Effective Programming In Scala – Part 1 : Standardizing code in better way


A language is a set of standards. One has to follow them in order to avail benefits from the language. In order to maintain these standards, code in Scala has to be written in order to minimize the errors whether they are related with the concepts like redundancy of operations, use of properties of language those not supported by ScalaStyle or ScapeGoat or other checkers.

The standard of code is maintained in order to write a block of code having few lines and perform large operations effectively. In order to follow the effective standard of Scala, we can go through the following conditions and what should be their standard representations,

Matching without null

Sometimes we want to match a value whether it is a string or something that returns a null in case of default case, the code to simply match it is written as,

scala> val name = null
name: Null = null

scala> name == null
res0: Boolean = true

But in a better way it can be defined as,

scala> val name = null
name: Null = null

scala> Option(name).isDefined
res3: Boolean = false

scala> val name = "John"
name: String = John

scala> Option(name).isDefined
res4: Boolean = true

Indices of List

In few cases when we want to read the content of many collections at the same time or we say, we want to iterate more than one list at a time and get the element of another list at the same time, we prefer the following code for simplicity,

scala> val names = List("John", "Doc", "Stephen", "Doe")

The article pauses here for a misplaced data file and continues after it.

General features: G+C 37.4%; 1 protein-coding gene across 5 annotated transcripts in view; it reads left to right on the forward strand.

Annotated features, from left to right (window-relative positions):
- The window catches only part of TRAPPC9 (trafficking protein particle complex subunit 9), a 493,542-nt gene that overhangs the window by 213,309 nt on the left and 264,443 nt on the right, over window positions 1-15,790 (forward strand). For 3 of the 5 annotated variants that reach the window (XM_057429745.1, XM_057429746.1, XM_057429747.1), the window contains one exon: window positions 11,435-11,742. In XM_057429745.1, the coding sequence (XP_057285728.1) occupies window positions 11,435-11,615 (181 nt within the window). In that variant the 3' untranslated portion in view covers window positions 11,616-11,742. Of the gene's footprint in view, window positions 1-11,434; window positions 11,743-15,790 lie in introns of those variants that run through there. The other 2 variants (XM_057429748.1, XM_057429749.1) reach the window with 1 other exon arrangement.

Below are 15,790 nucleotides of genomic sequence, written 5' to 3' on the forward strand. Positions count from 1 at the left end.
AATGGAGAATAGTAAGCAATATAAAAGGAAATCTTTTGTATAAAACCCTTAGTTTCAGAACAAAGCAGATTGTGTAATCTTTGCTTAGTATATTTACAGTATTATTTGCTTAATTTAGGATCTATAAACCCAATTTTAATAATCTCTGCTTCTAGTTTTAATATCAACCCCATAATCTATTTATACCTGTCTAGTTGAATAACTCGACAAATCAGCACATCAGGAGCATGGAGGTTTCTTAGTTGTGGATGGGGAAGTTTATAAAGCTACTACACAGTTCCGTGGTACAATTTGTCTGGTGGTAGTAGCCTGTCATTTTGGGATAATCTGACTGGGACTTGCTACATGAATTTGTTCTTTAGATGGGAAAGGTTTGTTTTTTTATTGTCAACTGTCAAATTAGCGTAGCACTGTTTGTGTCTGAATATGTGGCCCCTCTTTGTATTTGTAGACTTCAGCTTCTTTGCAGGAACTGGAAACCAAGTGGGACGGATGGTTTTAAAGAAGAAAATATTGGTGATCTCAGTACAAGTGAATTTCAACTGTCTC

names: List[String] = List(John, Doc, Stephen, Doe)

scala> val age = List(20, 30, 40, 50)
age: List[Int] = List(20, 30, 40, 50)

scala> 0 until names.length map (nameIndex => age(nameIndex))
res8: scala.collection.immutable.IndexedSeq[Int] = Vector(20, 30, 40, 50)

In a better way to iterate the indices of a list, we can rewrite the above code as,

scala> val names = List("John", "Doc", "Stephen", "Doe")
names: List[String] = List(John, Doc, Stephen, Doe)

scala> val age = List(20, 30, 40, 50)
age: List[Int] = List(20, 30, 40, 50)

scala> names.indices map (nameIndex => age(nameIndex))
res9: scala.collection.immutable.IndexedSeq[Int] = Vector(20, 30, 40, 50)

Avoid map

In Scala, the map is commonly and most frequently used to iterate a collection. But sometimes there can be the following two conditions possible,

  • We return some value,
  • We return a unit, in case of performing any file content writing operations
scala> val names = List("John", "Doc", "Stephen", "Doe")
names: List[String] = List(John, Doc, Stephen, Doe)

scala> names map (name => name.toUpperCase)
res11: List[String] = List(JOHN, DOC, STEPHEN, DOE)

In above case map returns a list of string, so it is good to use the it here.

scala> val writer = new java.io.PrintWriter("/tmp/AnyFile.txt")